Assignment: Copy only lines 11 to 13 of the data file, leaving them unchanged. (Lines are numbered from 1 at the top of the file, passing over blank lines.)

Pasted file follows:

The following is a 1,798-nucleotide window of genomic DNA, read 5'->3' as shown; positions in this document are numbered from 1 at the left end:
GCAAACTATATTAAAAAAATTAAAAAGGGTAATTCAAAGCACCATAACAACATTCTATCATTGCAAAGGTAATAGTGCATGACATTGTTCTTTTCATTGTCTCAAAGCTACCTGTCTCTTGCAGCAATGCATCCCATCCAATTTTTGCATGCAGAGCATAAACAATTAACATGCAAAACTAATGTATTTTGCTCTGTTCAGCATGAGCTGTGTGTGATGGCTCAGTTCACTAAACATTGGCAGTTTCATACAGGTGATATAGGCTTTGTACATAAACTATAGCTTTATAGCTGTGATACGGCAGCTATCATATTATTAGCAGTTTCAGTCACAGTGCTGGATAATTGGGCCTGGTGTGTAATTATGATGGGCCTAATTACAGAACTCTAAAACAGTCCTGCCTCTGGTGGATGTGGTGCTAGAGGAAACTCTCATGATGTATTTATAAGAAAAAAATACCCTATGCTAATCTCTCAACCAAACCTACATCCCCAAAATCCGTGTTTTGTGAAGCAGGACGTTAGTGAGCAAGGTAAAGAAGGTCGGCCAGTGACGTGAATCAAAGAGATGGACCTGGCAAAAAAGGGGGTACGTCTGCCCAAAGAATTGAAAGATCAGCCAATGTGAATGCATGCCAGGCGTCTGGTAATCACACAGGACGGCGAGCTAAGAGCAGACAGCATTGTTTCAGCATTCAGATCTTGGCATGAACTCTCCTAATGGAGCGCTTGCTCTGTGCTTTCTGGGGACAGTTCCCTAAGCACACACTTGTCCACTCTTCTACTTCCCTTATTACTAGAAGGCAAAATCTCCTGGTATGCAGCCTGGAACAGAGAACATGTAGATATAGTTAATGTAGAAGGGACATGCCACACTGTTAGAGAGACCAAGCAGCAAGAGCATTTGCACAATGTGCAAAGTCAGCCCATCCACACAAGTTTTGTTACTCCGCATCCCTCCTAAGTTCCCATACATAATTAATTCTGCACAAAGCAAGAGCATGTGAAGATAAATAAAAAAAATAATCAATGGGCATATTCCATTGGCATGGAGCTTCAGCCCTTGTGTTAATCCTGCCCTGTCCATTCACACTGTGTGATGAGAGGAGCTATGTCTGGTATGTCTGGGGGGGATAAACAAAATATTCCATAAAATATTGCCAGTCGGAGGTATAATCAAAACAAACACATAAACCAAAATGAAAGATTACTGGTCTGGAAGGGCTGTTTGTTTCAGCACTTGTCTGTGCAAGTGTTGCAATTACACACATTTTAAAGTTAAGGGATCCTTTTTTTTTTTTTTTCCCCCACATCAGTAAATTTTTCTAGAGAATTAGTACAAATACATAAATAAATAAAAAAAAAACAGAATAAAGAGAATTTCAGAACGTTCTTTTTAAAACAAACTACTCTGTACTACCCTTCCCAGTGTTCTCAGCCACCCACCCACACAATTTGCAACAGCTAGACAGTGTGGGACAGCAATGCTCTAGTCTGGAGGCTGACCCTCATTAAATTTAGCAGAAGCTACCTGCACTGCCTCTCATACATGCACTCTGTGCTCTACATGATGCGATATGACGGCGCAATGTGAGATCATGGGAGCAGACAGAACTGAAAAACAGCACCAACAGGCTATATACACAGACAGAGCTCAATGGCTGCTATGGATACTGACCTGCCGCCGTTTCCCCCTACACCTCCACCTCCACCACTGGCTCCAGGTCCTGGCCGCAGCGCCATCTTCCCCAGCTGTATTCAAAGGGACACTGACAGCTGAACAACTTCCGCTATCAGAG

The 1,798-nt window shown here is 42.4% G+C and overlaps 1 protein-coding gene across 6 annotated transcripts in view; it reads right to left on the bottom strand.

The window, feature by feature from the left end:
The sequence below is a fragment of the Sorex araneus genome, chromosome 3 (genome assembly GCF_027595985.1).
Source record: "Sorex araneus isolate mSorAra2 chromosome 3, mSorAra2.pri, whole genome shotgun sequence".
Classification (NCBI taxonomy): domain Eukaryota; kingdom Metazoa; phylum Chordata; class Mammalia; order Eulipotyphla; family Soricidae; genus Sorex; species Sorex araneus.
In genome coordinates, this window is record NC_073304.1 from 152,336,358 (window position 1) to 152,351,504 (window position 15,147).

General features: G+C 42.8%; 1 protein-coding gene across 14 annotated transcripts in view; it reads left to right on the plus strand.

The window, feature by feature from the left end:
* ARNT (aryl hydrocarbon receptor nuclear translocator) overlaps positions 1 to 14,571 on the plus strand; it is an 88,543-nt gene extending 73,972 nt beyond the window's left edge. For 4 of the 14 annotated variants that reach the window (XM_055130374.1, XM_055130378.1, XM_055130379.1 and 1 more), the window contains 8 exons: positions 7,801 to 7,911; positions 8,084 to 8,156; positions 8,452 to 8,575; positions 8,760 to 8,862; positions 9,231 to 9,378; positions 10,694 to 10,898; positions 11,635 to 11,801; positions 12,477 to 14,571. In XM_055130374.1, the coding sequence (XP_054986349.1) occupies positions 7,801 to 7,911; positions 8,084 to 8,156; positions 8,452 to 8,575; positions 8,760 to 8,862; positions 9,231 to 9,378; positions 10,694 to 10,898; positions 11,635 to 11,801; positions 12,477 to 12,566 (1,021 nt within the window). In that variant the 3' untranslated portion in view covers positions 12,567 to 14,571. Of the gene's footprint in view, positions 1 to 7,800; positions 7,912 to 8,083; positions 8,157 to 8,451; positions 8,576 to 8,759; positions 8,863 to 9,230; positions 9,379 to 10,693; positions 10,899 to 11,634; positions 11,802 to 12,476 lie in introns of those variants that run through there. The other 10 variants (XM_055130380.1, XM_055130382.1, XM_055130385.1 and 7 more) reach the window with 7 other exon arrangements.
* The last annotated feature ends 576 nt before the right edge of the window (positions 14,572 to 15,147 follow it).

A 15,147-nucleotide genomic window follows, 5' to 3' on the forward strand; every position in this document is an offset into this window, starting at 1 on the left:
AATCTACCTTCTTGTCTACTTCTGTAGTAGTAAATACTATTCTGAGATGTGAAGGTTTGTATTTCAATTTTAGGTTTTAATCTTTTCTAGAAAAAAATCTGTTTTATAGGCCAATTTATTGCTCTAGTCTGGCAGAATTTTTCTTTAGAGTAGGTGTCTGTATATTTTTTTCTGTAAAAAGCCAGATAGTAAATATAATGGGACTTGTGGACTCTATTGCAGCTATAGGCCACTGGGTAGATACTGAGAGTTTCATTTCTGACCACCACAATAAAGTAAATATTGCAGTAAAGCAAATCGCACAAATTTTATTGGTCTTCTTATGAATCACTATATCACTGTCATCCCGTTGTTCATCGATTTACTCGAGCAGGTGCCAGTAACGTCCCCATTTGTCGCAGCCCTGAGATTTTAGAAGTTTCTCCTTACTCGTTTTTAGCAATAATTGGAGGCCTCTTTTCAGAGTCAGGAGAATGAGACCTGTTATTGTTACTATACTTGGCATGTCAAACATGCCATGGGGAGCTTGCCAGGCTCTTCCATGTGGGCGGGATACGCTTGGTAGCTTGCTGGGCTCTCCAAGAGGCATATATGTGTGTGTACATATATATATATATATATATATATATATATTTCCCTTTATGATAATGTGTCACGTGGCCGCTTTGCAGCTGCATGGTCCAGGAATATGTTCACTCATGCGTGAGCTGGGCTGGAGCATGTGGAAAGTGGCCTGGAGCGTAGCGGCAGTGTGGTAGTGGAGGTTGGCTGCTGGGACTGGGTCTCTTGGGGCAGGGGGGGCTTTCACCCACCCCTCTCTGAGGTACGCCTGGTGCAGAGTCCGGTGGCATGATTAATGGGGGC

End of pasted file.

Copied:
* ARNT (aryl hydrocarbon receptor nuclear translocator) overlaps positions 1 to 14,571 on the plus strand; it is an 88,543-nt gene extending 73,972 nt beyond the window's left edge. For 4 of the 14 annotated variants that reach the window (XM_055130374.1, XM_055130378.1, XM_055130379.1 and 1 more), the window contains 8 exons: positions 7,801 to 7,911; positions 8,084 to 8,156; positions 8,452 to 8,575; positions 8,760 to 8,862; positions 9,231 to 9,378; positions 10,694 to 10,898; positions 11,635 to 11,801; positions 12,477 to 14,571. In XM_055130374.1, the coding sequence (XP_054986349.1) occupies positions 7,801 to 7,911; positions 8,084 to 8,156; positions 8,452 to 8,575; positions 8,760 to 8,862; positions 9,231 to 9,378; positions 10,694 to 10,898; positions 11,635 to 11,801; positions 12,477 to 12,566 (1,021 nt within the window). In that variant the 3' untranslated portion in view covers positions 12,567 to 14,571. Of the gene's footprint in view, positions 1 to 7,800; positions 7,912 to 8,083; positions 8,157 to 8,451; positions 8,576 to 8,759; positions 8,863 to 9,230; positions 9,379 to 10,693; positions 10,899 to 11,634; positions 11,802 to 12,476 lie in introns of those variants that run through there. The other 10 variants (XM_055130380.1, XM_055130382.1, XM_055130385.1 and 7 more) reach the window with 7 other exon arrangements.
* The last annotated feature ends 576 nt before the right edge of the window (positions 14,572 to 15,147 follow it).

A 15,147-nucleotide genomic window follows, 5' to 3' on the forward strand; every position in this document is an offset into this window, starting at 1 on the left: